By Sarah Falson
MELBOURNE: Crazy John’s and Telstra went to court yesterday in an $82.3 million law suit against the telco over a dealership agreement in which the retailer receives commissions every time it connects a customer to Telstra’s network.
According to an article today by The Australian Financial Review, Crazy John’s — Testra’s second largest mobile phone retailer — alleges that a former senior Telstra executive, Ted Pretty, at a 2002 meeting promised that Telstra would not enforce a cap on the commissions being paid to Crazy John’s, so long as the retailer expanded its store-base in Sydney.
According to the same article, Crazy John’s alleges that the computer systems used by Telstra to calculate the commissions are inaccurate.
Crazy John’s entrepreneur founder and owner, John Ilhan, yesterday told the court that he doesn’t remember being briefed before the 2002 meeting adjourned, that his company had agreed to accept the cut in commissions — as Telstra claims — and said that he had promised to sign the agreement only if the cap would not be enforced.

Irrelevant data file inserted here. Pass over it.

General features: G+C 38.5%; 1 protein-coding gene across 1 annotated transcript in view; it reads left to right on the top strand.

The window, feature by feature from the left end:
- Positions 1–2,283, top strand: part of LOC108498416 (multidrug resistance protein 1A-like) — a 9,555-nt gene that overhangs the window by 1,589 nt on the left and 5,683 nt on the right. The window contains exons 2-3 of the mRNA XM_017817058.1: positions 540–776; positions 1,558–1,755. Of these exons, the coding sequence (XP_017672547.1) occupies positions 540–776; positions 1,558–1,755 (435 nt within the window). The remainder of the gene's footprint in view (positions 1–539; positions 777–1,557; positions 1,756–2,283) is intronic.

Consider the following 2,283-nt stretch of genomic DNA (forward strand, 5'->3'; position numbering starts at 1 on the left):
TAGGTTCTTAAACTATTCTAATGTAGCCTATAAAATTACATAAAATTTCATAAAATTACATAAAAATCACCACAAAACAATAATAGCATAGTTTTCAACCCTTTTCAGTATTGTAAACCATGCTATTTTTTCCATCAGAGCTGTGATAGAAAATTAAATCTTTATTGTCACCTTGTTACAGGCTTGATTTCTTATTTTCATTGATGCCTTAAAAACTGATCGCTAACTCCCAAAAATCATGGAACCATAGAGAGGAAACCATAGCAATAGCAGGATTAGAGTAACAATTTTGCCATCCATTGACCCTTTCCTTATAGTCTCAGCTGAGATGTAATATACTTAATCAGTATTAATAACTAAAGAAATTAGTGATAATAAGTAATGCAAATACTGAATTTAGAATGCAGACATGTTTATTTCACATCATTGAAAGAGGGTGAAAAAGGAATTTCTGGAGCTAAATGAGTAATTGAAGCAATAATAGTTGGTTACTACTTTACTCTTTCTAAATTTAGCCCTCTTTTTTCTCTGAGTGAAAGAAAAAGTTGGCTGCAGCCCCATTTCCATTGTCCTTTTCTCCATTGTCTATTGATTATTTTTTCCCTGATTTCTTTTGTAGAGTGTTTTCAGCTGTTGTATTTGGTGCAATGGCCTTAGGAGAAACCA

However he did remember certain, less significant details about the day, such as the fact that he was wearing a new suit bought in Noosa and that Pretty was dressed in a shirt and tie, even though the latter usually wore skivvies, said the article.
The newspaper reported that Crazy John’s didn’t push for the dealership agreement, as Telstra claims it did, but instead that it was Telstra that pushed the agreement.
It was later revealed that Ilhan’s statement contradicted a letter sent by Crazy John’s director, Brendan Fleiter, which stated that the retailer required the deal to be finalised by Christmas.
According to the report in The Australian Financial Review, Ilhan “became hazy on the details” when the letter was broached, and said: “I just didn’t get involved in these sorts of negotiations.”
Ilhan then admitted that he did not read the dealership agreement, even though he signed it.
According to the article, Ilhan told the judge yesterday, “I’m a salesman, your honour.”
The court case continues today.